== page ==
In focus: Brut non-vintage Champagne

Moët & Chandon’s chef de cave, Benoit Gouez

Both Perrier-Jouët and Moët & Chandon use an equal amount of Pinot Meunier in their brut non-vintage as Pinot Noir – 40% – and just 20% Chardonnay. Created in 1869, Moët Imperial is characterised by its fruitiness and vivacity. Cellar master Benoît Gouez works with more than 100 base wines and up to 30% reserve wine to create a final blend that offers notes of green apple, white flowers, peach and pear. Perrier-Jouët’s Deschamps, meanwhile, works with Pinot predominantly from the Montagne de Reims and the Marne Valley, the latter of which is also the source of his Meunier.

Two maisons that share an identical grape blend but maintain their own defined house styles are Charles Heidsieck and Louis Roederer, both of which craft their brut non-vintage from 40% Chardonnay, 40% Pinot Noir and 20% Pinot Meunier. Roederer’s Brut Premier gains richness and complexity from the inclusion of 15% of reserve wines that have been aged in oak from between two and six years. While the minimum ageing time for brut NV is 15 months, Roederer’s chef de cave, Jean- Baptiste Lécaillon, insists on resting his for four years on its lees and a further six months in bottle, leading to a fizz that is both fresh and and weighty, with notes of apple, cherry, brioche and almond.

Cyril Brun, Charles Heidsieck’s chef de cave

One of the last houses to launch a brut non-vintage, Charles Heidsieck’s Brut Réserve didn’t reach English shores until the 1960s, with the house traditionally favouring vintage releases. Charles Heidsieck is unique in its consistently high use of reserve wines in its brut NV.

Cellar master Cyril Brun includes 40% of reserve wines in his blend each year, made up of equal parts Chardonnay and Pinot Noir from up to 12 vintages that have an average age of 10 years. This high percentage of reserve wine, coupled with five years’ lees ageing, gives the fizz a level of richness and complexity you would usually only expect to find in much older Champagnes.

In a single glass you’ll find everything from apricot and almond to plum, pistachio and pastry flavours. Brun’s goal is to successfully marry freshness and complexity year in year out. “Reserve wines are the quintessence of consistency, but Mother Nature can sometimes give you a harvest that is already very similar to the house’s style, which makes the job easier.

To be well prepared for the future, I have to make sure I have enough diversity among the reserve wines to be able to face any particular type of harvest that comes my way,” he says.

“The biggest challenge is trying to reproduce the same wine with new components each year. You’re constantly thinking about the present and the future at the same time, keeping some of the best wines aside as reserve for the future, while making exactly the wine you want to make at that moment.”

His predecessor, Thierry Roset, refined the style of the blend during his tenure, shrinking the number of crus used in the blend from more than 100 to 50. “As a result, we gained more precision and texture in the blend,” says Brun, who sources his Chardonnay predominantly from Oger and Vertus, and Pinot from Charles Heidsieck Brut Réserve has one of the highest dosage levels of a brut NV, at 11g/l, along with Louis Roederer Brut Premier.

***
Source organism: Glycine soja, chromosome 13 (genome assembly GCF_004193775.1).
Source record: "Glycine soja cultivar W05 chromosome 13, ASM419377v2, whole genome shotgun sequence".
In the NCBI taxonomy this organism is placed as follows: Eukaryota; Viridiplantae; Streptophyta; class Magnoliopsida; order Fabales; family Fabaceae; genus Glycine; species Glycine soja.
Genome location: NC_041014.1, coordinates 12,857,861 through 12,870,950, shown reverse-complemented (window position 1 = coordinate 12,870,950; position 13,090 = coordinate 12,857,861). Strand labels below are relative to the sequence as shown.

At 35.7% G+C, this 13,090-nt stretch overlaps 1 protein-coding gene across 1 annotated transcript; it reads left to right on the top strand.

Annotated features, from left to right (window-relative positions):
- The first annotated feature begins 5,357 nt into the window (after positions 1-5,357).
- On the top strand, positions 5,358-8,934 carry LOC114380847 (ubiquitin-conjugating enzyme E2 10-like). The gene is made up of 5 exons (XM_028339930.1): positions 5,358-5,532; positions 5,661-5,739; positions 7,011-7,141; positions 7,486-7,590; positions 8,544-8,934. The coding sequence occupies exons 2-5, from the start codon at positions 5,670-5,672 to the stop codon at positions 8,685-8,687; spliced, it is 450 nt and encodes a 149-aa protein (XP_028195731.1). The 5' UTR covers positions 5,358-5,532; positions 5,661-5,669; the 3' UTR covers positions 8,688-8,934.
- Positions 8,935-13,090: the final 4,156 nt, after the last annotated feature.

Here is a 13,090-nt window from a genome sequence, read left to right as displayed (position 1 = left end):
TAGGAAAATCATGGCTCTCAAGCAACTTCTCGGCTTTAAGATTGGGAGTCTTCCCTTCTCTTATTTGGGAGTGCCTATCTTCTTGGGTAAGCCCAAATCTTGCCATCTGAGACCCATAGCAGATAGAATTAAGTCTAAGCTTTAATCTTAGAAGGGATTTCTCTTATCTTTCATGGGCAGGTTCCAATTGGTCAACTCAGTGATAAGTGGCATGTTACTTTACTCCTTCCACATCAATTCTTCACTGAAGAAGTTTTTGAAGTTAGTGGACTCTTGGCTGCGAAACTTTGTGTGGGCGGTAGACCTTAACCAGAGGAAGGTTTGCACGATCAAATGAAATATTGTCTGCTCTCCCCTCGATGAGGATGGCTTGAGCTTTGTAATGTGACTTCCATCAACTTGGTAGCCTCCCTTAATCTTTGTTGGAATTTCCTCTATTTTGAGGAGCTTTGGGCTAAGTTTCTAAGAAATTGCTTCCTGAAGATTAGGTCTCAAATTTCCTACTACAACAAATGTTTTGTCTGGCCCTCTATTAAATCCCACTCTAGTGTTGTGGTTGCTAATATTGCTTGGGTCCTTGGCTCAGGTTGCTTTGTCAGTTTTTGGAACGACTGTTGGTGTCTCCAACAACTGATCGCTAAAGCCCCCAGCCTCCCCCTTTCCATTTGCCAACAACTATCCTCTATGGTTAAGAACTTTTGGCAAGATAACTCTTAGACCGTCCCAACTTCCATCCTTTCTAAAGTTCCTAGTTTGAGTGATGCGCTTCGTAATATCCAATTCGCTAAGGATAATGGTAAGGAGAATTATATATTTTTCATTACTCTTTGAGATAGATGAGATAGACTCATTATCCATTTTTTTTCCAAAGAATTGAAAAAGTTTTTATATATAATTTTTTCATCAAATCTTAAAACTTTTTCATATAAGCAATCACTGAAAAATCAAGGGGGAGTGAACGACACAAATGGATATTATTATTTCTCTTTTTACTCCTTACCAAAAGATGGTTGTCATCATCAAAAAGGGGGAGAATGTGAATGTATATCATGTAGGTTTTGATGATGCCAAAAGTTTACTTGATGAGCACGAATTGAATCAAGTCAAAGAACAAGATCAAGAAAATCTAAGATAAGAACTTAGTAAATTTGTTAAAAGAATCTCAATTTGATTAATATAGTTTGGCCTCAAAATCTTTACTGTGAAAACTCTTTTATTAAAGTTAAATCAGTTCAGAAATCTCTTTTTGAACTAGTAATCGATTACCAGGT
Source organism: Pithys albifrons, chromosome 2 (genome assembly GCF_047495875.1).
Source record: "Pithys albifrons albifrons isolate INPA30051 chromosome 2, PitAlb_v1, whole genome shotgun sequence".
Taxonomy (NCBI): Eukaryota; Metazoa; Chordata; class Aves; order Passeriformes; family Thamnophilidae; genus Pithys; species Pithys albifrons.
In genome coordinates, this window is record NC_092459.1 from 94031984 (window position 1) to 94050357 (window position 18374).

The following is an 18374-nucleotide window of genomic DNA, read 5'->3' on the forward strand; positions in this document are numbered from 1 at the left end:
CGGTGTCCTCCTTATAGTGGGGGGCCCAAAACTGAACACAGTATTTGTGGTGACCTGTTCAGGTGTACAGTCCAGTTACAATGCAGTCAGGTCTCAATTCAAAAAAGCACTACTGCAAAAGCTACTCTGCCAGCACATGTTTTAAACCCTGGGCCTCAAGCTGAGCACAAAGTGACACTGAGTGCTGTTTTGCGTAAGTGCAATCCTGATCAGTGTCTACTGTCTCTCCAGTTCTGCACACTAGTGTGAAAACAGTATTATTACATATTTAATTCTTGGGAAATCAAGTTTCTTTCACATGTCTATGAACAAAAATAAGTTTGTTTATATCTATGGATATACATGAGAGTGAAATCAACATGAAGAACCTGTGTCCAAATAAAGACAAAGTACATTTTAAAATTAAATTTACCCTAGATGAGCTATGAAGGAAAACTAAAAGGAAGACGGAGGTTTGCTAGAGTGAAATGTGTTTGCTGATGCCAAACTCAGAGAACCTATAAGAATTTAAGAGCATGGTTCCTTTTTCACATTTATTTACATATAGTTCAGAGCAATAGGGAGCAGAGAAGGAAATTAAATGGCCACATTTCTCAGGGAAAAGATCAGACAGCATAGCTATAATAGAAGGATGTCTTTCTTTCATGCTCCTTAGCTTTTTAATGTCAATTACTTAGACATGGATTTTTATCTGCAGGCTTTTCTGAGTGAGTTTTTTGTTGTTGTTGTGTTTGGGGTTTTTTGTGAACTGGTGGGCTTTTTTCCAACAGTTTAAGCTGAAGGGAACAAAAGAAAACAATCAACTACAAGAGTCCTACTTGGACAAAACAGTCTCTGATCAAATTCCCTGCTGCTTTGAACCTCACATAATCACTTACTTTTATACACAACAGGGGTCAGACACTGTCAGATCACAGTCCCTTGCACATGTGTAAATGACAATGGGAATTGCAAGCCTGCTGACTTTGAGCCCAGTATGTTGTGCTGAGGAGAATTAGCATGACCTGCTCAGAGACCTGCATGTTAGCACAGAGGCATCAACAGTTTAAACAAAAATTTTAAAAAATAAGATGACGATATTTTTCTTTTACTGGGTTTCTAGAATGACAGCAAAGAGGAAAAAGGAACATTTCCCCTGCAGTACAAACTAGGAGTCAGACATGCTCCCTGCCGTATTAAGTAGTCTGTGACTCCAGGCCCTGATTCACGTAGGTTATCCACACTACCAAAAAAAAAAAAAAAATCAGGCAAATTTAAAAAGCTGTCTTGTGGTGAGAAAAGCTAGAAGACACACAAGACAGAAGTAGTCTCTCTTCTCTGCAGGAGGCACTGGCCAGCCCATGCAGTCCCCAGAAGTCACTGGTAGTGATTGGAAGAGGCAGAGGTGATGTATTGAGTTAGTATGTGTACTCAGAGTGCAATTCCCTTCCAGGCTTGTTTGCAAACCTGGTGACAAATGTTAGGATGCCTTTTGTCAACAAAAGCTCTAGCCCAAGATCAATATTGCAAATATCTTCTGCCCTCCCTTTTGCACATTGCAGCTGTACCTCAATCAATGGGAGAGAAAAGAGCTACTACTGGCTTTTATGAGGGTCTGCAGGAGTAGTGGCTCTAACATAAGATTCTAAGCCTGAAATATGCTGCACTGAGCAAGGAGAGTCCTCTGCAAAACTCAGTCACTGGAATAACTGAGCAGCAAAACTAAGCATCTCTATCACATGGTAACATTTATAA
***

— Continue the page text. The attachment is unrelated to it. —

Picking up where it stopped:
Pol Roger is one of the few houses to use a blend of equal parts Pinot Noir, Pinot Meunier and Chardonnay, sourced from 30 crus in the Montagne de Reims, Marne Valley and Côte des Blancs, with Pinot Noir providing the power, Meunier the freshness and Chardonnay the finesse. Pol Roger Brut Reserve boasts notes of green apple, white flowers, brioche and hints of honey.

Like Charles Heidsieck, Pol Roger was late to the brut non-vintage game, first releasing its ‘white foil’, as it came to be known, because of the colour of the foil used on the neck of the bottle rather than the gold used on its vintage wines, in 1956, by request of Pol’s then UK importer, the Reuss brothers. Shortly after its release, ‘white foil’ became popular with British regiments such as the King’s Hussars and the Queen’s Royal Lancers, and its army associations continue to this day.

“It’s quite hard to achieve a consistent house style,” says cellar master Damien Cambres. “The transmission of knowledge and expertise to the next generation is integral to maintaining the Pol Roger style. A vintage cuvée is the expression of a very good harvest, while the major challenge for brut non-vintage is to make an excellent and consistent wine with different harvests every year. During the final blends, the priority is always given to the NV.”

Chardonnay to the fore in their brut non- vintage blends, the former using 40% and the latter 45%. Best known for its blanc de blancs, Ruinart also uses a high proportion of Chardonnay from the Côtes de Blancs in its R de Ruinart brut non- vintage, including around 40% in the blend each year. Cellar master Frédéric Panaïotis aims for the Chardonnay to shine through in the wine, imbuing it with a floral character, mineral core and notes of nectarine, greengage and blossom.

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